Veterans Day

I am the son of a veteran. I am the nephew of a veteran. I am the friend of veterans.  I am the friend and relative of future veterans.

Veterans Day–formerly Armistice Day, marking the end of the “Great War” (World War I)–is a day of both gratitude and moral urgency for me.  I know enough in my own life to not stereotype the motivations and nature of participation of the men and women who serve in combat roles in the US military.  My pacifist and anti-nationalist politics don’t preclude me for having a deep respect for people who bring politicians’ decisions into reality, however willingly or not they do so. Knowing both a little bit about the results of those actions, that respect comes with a certain sense of sadness, too. Even if one survives, there are few who participate in war who are spared by it.

And that frames the moral urgency of a day like this.  Veterans Day is a day to focus some thought and attention on assuring the future demise of the holiday.  We live in a world where the prospect of war seems immutable until we discover the depth of the prospect of peace.  Then we should be compelled to act to end this human folly.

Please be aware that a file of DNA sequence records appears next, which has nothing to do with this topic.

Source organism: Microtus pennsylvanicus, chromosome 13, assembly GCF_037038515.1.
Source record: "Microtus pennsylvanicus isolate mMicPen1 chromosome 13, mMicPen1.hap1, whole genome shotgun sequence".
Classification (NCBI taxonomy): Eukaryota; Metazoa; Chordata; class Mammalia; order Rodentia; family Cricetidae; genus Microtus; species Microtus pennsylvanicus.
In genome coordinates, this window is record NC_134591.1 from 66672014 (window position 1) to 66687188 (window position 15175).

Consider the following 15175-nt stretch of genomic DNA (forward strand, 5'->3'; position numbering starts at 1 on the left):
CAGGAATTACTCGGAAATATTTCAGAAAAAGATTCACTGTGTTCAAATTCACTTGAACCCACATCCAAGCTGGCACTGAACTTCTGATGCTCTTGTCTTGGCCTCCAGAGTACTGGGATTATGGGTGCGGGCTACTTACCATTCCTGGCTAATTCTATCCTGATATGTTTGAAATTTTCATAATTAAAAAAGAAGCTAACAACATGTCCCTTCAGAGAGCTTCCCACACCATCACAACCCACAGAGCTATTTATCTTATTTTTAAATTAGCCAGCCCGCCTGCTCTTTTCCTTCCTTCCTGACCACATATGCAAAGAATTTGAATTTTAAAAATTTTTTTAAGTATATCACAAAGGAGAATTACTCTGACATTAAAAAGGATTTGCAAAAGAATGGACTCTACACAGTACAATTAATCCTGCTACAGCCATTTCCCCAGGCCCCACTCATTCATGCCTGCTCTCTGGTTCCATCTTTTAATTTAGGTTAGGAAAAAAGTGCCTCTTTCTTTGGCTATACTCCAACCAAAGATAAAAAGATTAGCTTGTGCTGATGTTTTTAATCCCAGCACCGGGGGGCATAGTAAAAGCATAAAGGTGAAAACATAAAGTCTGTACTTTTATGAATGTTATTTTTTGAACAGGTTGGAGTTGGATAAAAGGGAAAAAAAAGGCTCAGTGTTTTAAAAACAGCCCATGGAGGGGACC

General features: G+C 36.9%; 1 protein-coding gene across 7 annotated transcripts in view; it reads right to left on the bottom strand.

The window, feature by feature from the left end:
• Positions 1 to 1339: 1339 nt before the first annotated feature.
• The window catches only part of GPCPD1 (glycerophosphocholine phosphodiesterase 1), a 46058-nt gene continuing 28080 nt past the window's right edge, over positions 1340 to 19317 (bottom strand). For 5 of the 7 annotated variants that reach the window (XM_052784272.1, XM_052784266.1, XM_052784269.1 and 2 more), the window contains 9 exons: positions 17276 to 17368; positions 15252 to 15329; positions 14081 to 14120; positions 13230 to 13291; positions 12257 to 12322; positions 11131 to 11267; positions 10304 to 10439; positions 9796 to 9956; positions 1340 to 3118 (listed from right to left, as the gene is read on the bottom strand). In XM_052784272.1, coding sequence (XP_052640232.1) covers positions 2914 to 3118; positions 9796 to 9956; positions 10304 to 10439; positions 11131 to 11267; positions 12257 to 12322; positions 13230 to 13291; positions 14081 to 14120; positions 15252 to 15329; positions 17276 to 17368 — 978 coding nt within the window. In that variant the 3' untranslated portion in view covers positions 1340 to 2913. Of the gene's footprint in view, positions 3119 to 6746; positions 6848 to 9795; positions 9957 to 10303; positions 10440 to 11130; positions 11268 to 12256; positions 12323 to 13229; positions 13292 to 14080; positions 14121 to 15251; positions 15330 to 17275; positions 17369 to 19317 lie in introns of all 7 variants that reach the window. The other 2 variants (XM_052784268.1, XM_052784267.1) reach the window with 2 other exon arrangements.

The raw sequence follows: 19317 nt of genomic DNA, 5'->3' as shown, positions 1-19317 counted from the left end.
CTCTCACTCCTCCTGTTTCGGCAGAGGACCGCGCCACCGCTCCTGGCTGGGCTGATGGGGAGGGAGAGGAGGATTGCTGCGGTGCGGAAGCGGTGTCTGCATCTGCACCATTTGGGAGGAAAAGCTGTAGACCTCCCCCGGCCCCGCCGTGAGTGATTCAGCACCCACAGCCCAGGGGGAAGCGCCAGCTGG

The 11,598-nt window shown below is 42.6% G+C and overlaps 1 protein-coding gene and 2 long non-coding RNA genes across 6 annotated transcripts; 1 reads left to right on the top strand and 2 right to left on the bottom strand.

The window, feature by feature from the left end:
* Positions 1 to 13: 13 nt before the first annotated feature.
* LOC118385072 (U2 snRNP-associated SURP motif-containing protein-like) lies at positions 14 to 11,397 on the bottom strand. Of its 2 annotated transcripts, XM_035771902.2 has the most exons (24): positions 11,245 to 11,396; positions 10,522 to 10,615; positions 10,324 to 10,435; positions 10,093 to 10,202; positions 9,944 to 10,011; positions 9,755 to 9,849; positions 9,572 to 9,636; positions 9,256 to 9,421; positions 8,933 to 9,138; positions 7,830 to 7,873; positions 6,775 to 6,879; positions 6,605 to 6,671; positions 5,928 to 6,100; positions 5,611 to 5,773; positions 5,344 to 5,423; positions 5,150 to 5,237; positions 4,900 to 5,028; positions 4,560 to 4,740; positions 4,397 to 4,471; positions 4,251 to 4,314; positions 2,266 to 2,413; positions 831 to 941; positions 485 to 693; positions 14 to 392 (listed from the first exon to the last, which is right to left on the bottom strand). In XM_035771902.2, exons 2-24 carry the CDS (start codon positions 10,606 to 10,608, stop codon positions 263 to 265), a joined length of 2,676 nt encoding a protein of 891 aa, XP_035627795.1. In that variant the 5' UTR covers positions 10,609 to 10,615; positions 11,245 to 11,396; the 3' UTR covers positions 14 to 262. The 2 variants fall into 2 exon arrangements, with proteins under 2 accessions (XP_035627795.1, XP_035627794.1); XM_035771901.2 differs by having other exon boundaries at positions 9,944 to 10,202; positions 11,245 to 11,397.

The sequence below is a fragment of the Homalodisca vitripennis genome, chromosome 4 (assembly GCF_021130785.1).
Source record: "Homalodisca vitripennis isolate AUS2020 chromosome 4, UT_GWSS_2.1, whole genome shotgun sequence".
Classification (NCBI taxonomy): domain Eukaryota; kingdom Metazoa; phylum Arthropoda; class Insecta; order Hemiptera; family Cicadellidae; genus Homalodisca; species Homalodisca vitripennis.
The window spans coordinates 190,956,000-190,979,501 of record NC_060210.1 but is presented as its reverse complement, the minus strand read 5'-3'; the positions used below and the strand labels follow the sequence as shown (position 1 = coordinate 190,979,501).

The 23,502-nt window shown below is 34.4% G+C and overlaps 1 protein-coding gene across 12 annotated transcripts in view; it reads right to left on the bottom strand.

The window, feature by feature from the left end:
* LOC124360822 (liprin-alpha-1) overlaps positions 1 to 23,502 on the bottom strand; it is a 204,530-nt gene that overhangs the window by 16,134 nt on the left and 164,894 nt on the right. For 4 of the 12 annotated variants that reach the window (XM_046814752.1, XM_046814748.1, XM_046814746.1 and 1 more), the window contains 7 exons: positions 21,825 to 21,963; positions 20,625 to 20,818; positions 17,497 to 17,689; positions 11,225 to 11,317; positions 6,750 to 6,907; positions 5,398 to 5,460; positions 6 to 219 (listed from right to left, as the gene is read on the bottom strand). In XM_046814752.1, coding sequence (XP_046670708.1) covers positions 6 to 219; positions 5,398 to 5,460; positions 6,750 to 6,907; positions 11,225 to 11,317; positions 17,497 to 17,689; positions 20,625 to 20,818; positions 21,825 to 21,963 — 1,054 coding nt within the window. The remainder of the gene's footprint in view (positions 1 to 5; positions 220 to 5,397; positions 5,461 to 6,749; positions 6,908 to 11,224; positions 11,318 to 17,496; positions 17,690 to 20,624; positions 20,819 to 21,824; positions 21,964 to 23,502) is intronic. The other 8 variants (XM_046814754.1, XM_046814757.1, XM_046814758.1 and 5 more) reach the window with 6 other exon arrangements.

I long for a day when there are no more veterans to mark a day like this; when people never have to make the choice whether or not to “defend their country”; when families never have to suffer the pain of separation and loss; and when the involvement of the US in millions of human lives around the world is not dominated by its ability to bring death and suffering.

Barack Obama is about to make a decision on the war in Afghanistan. At this point, all that is unknown is how many more troops he will send.  It is the wrong decision. You might feel like you don’t have the expertise to say that; like the military leadership who is asking for more troops represent the select few who can really judge. You would be wrong if you thought that.  That you do is perhaps understandable, but it is also part of the problem.  When we abdicate our responsibility to think and feel like humanists we contribute to the obliteration of any humanist possibility.  The sad truth is that there are those who think that any military situation can be “won” militarily.  History is proof that this is not the case. The future need not continue to confirm this further.

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